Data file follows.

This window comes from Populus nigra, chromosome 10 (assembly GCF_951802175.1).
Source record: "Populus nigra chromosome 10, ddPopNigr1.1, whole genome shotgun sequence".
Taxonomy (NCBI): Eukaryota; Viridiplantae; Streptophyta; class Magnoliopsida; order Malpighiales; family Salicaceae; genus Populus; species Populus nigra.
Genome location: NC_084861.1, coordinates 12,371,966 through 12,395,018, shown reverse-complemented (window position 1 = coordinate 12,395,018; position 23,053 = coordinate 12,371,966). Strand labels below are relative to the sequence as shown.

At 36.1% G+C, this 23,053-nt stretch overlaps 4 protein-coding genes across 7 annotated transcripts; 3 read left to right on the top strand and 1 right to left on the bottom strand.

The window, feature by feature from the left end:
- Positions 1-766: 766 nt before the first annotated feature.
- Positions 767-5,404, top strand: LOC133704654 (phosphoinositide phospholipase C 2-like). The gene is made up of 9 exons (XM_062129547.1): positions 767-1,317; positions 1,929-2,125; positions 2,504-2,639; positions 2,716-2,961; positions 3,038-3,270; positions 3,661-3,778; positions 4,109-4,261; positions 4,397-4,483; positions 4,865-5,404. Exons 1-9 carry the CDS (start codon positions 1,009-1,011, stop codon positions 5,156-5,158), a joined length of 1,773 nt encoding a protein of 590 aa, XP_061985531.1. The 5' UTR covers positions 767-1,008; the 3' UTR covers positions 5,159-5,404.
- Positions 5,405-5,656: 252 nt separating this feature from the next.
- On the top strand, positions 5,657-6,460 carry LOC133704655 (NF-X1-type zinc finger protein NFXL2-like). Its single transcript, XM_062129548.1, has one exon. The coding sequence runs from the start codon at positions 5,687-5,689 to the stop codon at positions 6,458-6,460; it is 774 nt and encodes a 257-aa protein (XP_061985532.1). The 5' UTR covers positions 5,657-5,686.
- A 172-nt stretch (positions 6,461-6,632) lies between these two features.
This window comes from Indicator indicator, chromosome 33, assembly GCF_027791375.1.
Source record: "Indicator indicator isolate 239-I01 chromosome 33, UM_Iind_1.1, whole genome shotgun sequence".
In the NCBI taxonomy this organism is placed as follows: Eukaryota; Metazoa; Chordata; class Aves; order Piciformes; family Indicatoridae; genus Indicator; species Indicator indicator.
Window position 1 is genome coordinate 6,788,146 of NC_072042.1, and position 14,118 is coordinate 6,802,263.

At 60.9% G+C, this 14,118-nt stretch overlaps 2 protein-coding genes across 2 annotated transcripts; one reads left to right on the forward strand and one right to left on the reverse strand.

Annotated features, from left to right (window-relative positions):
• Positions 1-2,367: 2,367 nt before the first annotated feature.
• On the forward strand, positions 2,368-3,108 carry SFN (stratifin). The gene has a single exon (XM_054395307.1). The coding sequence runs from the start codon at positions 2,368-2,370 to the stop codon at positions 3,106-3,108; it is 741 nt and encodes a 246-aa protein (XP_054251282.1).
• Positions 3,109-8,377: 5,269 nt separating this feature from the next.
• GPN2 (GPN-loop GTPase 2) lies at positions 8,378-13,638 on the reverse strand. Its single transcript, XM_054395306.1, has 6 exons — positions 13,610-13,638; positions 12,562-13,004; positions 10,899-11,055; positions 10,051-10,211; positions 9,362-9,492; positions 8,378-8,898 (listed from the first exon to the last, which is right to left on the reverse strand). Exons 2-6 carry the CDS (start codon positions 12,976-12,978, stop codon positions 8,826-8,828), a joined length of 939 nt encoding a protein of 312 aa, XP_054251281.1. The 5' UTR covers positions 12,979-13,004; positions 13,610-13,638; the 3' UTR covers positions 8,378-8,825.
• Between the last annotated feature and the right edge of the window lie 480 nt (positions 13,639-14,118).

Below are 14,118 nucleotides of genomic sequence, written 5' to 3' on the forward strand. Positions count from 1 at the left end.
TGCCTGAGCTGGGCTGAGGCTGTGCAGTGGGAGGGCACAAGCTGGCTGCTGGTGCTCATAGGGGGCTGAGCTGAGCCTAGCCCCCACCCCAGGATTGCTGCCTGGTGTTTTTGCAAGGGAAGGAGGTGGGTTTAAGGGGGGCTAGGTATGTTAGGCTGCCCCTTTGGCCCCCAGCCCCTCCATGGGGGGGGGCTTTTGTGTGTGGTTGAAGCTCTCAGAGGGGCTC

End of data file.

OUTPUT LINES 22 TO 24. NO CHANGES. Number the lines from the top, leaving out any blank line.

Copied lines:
• Between the last annotated feature and the right edge of the window lie 480 nt (positions 13,639-14,118).

Below are 14,118 nucleotides of genomic sequence, written 5' to 3' on the forward strand. Positions count from 1 at the left end.
TGCCTGAGCTGGGCTGAGGCTGTGCAGTGGGAGGGCACAAGCTGGCTGCTGGTGCTCATAGGGGGCTGAGCTGAGCCTAGCCCCCACCCCAGGATTGCTGCCTGGTGTTTTTGCAAGGGAAGGAGGTGGGTTTAAGGGGGGCTAGGTATGTTAGGCTGCCCCTTTGGCCCCCAGCCCCTCCATGGGGGGGGGCTTTTGTGTGTGGTTGAAGCTCTCAGAGGGGCTC